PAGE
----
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Health Professionals Ignore their own Advice

Doctor, Immoral Practices, Physicians advice,  Physicians secrets,  Medical Ethics, Doctors ignore their own advice, Pills, DrugsImagine you have contracted a virus that has two treatment options; the first has an extremely high success rate with many bad side effects, while the other has a lower success rate with no side effects.  Which would you choose?

While most of us would expect the doctor to recommend the treatment with the higher success rate; this is not the option that the majority of doctors would choose for themselves.  This was found through a recent study published in the Archives of Internal Medicine.

This study revealed that an overwhelming majority of Physicians do not follow the advice that they give their patients when it comes to treatment of an illness.  Physicians who were observed during the study were more likely to choose a treatment with a higher risk for death, rather than to suffer from long-term side effects.

The study that was conducted surveyed 242 physicians.  These physicians were presented with two hypothetical scenarios.  In the first they had been diagnosed with cancer.  There are two treatment options available: the first having an 84% success rate for a complete cure, with 4% suffering complications such as chronic diarrhea and infections; in the second only 80% were cured but with no complications.  The results showed that more doctors would recommend the first option for patients.  However many less chose this option for themselves.

In a second study of 700 doctors, researchers found that 67% would refuse a potentially lifesaving treatment for the avian flu due to its terrible side effects, while only 49% would recommend this same action for patients.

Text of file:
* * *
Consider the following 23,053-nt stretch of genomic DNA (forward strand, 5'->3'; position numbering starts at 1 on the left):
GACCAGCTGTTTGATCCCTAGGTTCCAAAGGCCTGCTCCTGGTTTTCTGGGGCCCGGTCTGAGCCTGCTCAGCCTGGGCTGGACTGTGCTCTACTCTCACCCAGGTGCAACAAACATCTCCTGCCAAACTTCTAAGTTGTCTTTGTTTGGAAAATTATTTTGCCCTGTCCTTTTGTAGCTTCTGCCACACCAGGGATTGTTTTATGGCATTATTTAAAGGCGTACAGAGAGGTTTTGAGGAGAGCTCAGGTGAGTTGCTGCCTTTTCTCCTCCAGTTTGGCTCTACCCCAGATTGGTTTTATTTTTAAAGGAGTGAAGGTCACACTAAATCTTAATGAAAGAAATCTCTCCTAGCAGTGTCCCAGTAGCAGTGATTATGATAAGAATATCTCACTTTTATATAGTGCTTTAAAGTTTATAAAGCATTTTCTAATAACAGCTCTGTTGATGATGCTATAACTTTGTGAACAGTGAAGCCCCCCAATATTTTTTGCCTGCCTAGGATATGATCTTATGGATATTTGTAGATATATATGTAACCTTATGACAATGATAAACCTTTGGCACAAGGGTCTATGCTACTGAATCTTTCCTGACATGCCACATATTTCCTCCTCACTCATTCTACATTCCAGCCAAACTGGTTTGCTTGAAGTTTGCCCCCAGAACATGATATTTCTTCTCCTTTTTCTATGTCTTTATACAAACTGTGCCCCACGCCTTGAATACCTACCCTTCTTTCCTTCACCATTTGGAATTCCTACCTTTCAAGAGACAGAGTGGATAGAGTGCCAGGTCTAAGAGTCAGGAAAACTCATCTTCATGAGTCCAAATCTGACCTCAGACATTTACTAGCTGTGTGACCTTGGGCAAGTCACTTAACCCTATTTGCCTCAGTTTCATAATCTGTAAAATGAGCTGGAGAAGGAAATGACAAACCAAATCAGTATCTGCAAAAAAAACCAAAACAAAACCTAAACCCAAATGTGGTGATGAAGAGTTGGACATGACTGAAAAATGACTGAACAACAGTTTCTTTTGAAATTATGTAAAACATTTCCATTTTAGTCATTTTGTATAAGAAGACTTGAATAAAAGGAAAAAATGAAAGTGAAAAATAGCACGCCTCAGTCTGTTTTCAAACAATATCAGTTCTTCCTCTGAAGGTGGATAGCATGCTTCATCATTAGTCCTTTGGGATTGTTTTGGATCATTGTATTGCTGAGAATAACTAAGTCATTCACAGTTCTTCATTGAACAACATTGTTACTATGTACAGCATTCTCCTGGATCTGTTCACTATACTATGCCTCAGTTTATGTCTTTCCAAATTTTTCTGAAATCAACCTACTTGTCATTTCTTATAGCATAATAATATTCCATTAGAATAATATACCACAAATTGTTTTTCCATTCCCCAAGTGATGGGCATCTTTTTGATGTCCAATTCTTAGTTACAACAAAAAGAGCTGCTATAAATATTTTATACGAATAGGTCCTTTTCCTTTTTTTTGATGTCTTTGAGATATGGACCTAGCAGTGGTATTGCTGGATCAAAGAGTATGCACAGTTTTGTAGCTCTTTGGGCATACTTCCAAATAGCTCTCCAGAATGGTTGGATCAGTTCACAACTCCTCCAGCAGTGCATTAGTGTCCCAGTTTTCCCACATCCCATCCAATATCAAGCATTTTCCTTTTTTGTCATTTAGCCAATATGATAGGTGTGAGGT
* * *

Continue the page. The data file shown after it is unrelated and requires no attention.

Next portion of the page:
It certainly raises some concern about what fuels the decisions being made.  Are doctors choosing theDrug Money, Pills, side effects, drugs, nausea, vomiting, pain killers, valium, xanax treatments with higher success rates because they are overall a better choice for the patients, or because advising a more risky treatment might be grounds for a law suit?  It would seem that what the doctors choose for themselves would be the same as what they would recommend for patients.  However, if that advice puts the doctor at risk for financial loss maybe they are choosing to protect themselves first?

There is also the financial influence in terms of potential profit.  If a physician has a financial investment in a certain type of treatment and can make a profit, wouldn’t he be more likely to recommend that treatment as opposed to a treatment that another physician offers?  What if the patient’s insurance won’t cover a treatment?  It makes you wonder what the real motivation is for a doctor’s decisions.

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